PHOTOS 03/12 Already prior to the starting of the project in 2004 I intensively used photography in order to map out the reality I was experiencing. This idea came to me already in 2000 as a way to interpret my dreams. Back then I noticed that my dreams were pretty much correlated to the very things I would rather subconsciously experience in the previous day. In this respect photographing became for me the way to keep aware of my surrounding. I could in turn see how it affected my subconscious and then see how in turn my subconscious developed new ideas that could potentially affect back reality (Fig. Diagram of an ideal setup I wanted to achieve to keep track of both my conscious and my subconscious. This diagram was one of many I had devised prior the beginning of the project in 2004. The using of a camera was for me a temporary solution. My objective was in fact to later develop a more embedded system like a wearable computer. This system became only an ideal and I pretty quickly learned how to juggle with different devices making use of my own human faculties to know when it is time to undertake one or another form of documentation. This project shows the faculties that a human being can develop, human faculties that the rise of artificial intelligence might compromise).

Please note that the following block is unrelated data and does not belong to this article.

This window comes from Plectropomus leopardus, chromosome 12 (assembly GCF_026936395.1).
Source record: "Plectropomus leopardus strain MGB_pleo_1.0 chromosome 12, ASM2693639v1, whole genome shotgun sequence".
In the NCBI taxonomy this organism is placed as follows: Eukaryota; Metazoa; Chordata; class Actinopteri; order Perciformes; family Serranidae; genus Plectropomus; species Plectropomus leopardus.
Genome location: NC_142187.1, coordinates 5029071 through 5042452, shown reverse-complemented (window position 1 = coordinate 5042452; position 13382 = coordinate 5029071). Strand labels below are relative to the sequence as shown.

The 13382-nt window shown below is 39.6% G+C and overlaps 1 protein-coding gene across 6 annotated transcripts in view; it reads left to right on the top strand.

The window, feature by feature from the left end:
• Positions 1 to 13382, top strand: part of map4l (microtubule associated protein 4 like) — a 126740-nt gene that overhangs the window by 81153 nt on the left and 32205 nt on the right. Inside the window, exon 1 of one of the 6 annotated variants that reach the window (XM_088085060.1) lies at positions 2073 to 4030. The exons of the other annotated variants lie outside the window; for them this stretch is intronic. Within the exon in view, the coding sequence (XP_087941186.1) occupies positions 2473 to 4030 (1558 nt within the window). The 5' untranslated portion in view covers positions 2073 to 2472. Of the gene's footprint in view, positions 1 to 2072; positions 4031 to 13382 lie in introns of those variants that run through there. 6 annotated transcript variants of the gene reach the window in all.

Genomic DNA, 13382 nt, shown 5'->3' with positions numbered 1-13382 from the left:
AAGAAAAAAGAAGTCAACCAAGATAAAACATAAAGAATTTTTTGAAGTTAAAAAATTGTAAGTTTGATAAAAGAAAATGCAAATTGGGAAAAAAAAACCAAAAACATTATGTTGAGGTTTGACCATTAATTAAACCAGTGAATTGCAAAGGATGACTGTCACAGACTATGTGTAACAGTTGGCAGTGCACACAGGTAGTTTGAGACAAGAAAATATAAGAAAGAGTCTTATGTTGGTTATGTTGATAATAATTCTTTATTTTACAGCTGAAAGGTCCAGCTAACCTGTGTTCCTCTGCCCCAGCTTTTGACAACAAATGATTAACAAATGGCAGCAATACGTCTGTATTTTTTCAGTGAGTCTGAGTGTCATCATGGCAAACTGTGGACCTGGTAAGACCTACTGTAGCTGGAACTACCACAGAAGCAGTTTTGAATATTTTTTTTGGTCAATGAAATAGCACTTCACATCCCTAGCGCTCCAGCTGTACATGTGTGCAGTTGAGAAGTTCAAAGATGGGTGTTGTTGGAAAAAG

PHOTOS 04/12 So far the camera I use to take zoom photos of what provokes my sensibility while outdoor is the heaviest piece of equipment I carry about. As it is also used to film the various aspects of my practice this very work of taking zoom photos has never been documented. It is perhaps too casual of a work to anyway do so. The cameras adopted are mostly Sony Cyber Shot compact cameras of the lowest kind adhering to the idea that street photography should be in fact made with low-budget cameras. It perhaps also reflects a trend that based on the homonym 1960s contemporary art movement could be called “Arte Povera Digitale”. I am always able to carry a cheap and not too heavy compact camera in the front pocket of my pouch. It is quite cheap and I don't have to worry about it also knowing that anyhow within a year or two the slight particle of dust can compromise the zoom mechanism. Throughout the years I have mostly took images using the 20 times optic. At one point I also got an upgrade of the camera and experimented using optical zooms that can reach up to 30 times (Fig. Photo taken by my girlfriend while walking with my kids in our Dutch village. In this spontaneous photo my equipment is revealed with the camera on the front pouch adding quite some weight to my waist often resulting in me recurrently having to pull up my pants).